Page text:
To start the cooking process, heat a large soup pot over medium heat and melt a tablespoon of butter or olive oil. Add the chopped onions, celery, and carrots to the pot, and sauté until they begin to soften and become fragrant. Next, add the minced garlic and cook for another minute or so, allowing the flavors to meld together. Once the vegetables have taken on a rich golden color, add the chopped winter squash to the pot, followed by the dried herbs like thyme, rosemary, and bay leaves. Season with salt and pepper to taste, and stir everything together to coat the squash with the aromatic mixture.
Simmer and blend
Now, it’s time to add the stock to the pot, ensuring that the liquid covers the vegetables and squash completely. Bring the mixture to a boil, then reduce the heat and let it simmer gently for about 20-25 minutes, or until the vegetables and squash are tender. At this point, remove the bay leaves from the pot and use an immersion blender or a regular blender to puree the soup until smooth and velvety. If using a regular blender, be sure to allow the soup to cool slightly before blending, and blend in batches if necessary. Once blended, return the soup to the pot and stir in a splash of cream to add indulgence and further enhance the soup’s rich texture.
To serve the winter squash soup, ladle it into warm bowls, and garnish with a sprinkle of fresh herbs like chives or parsley. For an extra touch of decadence, a dollop of sour cream or crème fraiche on top will elevate the flavors and bring a creamy tanginess to each spoonful. This soup pairs wonderfully with a crusty loaf of bread or a side of salad for a complete and satisfying meal. Whether enjoyed as a warm lunch or a cozy dinner, this winter squash soup is sure to warm both body and soul during the cold winter months.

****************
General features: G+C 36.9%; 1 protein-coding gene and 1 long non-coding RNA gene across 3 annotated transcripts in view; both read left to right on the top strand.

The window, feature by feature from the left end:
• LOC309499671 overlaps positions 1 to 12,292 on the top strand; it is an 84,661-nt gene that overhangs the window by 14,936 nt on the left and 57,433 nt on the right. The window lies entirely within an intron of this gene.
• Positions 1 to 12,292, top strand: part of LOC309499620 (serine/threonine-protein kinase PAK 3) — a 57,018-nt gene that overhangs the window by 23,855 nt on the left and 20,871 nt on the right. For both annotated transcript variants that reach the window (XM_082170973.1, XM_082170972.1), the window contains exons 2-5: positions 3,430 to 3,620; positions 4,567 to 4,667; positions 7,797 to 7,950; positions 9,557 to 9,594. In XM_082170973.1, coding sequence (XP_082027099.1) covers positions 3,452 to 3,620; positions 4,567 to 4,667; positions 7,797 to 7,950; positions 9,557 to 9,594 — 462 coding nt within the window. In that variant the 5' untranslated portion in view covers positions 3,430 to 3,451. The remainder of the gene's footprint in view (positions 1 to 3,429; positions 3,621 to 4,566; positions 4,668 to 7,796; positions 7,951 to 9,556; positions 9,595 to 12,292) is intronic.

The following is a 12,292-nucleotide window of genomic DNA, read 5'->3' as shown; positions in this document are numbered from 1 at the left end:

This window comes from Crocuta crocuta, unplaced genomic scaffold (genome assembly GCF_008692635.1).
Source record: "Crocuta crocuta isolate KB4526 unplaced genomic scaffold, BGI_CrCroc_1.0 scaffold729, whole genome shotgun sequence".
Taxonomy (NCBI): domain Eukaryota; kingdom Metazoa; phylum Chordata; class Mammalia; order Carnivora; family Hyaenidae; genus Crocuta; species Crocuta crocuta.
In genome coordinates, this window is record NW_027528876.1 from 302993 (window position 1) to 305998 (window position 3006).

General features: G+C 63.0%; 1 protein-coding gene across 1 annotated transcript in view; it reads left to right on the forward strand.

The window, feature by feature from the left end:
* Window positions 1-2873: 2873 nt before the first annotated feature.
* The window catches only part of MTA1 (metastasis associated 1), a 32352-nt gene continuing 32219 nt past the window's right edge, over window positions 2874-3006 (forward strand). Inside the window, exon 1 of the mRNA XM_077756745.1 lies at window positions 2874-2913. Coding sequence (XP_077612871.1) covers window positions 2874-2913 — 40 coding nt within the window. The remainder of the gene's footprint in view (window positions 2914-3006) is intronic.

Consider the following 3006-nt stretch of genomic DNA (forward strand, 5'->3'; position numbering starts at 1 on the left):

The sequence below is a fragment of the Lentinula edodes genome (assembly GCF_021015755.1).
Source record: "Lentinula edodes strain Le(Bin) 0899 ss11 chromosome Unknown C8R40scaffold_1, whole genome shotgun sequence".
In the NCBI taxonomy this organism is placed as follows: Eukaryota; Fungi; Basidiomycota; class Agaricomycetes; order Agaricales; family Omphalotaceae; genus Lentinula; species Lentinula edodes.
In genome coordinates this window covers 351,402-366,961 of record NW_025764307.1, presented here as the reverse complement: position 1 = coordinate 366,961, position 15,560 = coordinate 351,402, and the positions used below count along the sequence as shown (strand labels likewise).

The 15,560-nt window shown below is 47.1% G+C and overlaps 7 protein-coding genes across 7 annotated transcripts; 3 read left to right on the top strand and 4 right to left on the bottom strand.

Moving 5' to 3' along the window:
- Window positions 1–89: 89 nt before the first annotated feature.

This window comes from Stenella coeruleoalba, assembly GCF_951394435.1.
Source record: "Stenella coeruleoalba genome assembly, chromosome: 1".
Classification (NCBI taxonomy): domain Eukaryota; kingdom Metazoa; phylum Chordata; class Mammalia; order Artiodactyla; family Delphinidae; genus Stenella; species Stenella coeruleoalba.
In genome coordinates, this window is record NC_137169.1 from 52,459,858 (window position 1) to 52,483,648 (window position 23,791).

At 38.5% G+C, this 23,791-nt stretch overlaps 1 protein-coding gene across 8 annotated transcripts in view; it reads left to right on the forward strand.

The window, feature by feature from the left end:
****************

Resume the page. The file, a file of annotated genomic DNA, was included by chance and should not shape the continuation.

Winter squash flavor partners
Winter squash has a flavor affinity for butter, couscous, garlic, honey, lamb, maple syrup, olive oil, pasta, rosemary, sage, savory, and thyme.
Season winter squashes with salt, pepper, onion, garlic, basil, dill, mustard, oregano, thyme, parsley, marjoram, cardamom, ginger, cinnamon, allspice, nutmeg, mace, cloves, coriander, cumin, curry powder, anise, rosemary, or fennel.
Serve winter squashes with seasonings alone or top with plain or flavored butter or margarine, or with white sauce or with honey, molasses, or brown sugar.
Get to know winter squash
- Winter squash is the American name for several varieties of hard-skinned squash of Central and South American origin.
- The word “squash” is derived from the Algonquian word askutasquash.
- Winter squashes belong to the genus Cucurbita. Species include Cucurbita maxima which include the varieties Hubbard, blue and red kuri, and buttercup. Cucurbita moshata includes the varieties butternut, winter crookneck, some pumpkins, and calabaza. Cucurbita pepo includes the varieties acorn, spaghetti, and pumpkin. Cucurbita argyosperma (or mixta) includes the varieties golden striped and green striped cushaw.
- Winter squashes have a hard, inedible peel. Summer squashes are entirely edible.